At a certain point, the activity of the company becomes too large for the company management and owners to be able to review risk solely through the activity of non-risk managers undertaking risk work. There is also a very real risk that when too many people are undertaking risk work without the focal point of a risk manager, activity will become uncoordinated, lose value, and, at its worst, not correctly inform the company management of the risks being taken.
Prior to reaching a point where control is lost, the company should invest in risk management. Initially, this may involve just one risk manager, often reporting in through the finance function and usually linked to a network of people who are involved in risk management in the company. The company may also be a need to employ people for whom a large proportion of their activity is about managing risk. So, for example, a health and safety manager or a financial controls manager.
As the company grows, there will generally be a need to grow the risk team. And this will often be proportionate to the amount of risk the company is willing or able, as in highly regulated industries, to take. However, generally, risk teams represent a very small number of the total headcount within a company, even if big corporation effectively manages risk with less than 50 people dedicated to risks management.
Risk will continue to grow proportionally within the company. However, it is at the point where the company evolves into a matrix organisation that risk must evolve to meet this organisational change. Generally, in a matrix organisation, business units or divisions are supported by functions or service lines. So, for example, HR, IT, finance may all be functions that support a business unit.
For the risk organisation, key challenges must be addressed to ensure success. These are how is a risk managed when it resides in one business unit? How is a risk managed when it resides in one business unit and needs the support of at least one function? How is a risk managed when it resides in more than one business unit? How is a risk managed when it resides in more than one business unit and needs the support of at least one function?
How is a risk managed when it resides in a function? How is a risk managed when it resides in more than one function? How is reporting managed for the organisation?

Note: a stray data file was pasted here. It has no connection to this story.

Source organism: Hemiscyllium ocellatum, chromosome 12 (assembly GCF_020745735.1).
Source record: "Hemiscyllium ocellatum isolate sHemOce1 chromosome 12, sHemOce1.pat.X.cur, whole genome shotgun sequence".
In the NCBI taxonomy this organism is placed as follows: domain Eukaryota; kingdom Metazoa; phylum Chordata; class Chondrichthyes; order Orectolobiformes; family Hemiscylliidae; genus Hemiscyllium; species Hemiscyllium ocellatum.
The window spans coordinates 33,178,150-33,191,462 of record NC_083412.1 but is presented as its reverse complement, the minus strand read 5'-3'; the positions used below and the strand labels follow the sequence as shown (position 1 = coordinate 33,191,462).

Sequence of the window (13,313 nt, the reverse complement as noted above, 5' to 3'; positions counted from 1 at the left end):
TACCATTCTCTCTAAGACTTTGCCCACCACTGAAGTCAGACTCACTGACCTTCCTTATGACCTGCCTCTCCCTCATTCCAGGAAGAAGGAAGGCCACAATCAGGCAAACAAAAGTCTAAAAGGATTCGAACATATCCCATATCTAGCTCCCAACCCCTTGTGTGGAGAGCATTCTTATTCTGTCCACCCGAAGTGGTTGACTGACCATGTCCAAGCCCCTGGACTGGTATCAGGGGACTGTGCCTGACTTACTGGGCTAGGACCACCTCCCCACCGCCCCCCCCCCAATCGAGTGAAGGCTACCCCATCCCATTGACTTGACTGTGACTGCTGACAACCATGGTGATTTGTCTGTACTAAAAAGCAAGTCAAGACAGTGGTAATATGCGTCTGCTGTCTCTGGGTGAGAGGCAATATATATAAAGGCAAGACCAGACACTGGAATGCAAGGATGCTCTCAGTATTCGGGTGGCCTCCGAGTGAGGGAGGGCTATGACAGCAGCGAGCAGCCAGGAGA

When the dimensions of the matrix are mapped, understood, and agreed, then risk can work successfully in a matrix organisation. However, until this has happened- and sometimes if it is allowed to evolve in an organisation, it can be confusing and even chaotic, reducing the company's ability to effectively manage risk.

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Video 3 Matrix structure
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Businesses that operate in such a fashion need to design their risk systems carefully to avoid duplication of effort or, potentially worse, a situation where no one feels accountable for managing a risk because it is always someone else’s job.

The typical approach to avoid these issues is as follows:

  • Risks are owned by the part of the organisation that suffers the consequences (or gets the benefit) from the risk. This will typically be a business unit.
  • This does, however, leave one remaining issue: how to deal with risks that occur from the same root cause (e.g. failure of a common IT system) that impacts more than one business unit?
  • Here functions can play a key role. By aggregating the impact of the common root cause across multiple business units, risks can be properly assessed and prioritised accordingly.
  • Functions have a role in breaking down silos. As discussed earlier the company management team often see across multiple business units and as such are well placed to identify hidden risks (often risks identified by one business unit but not by another), setting standards for managing certain types of risks (e.g. safety and compliance risks) and sharing best practice.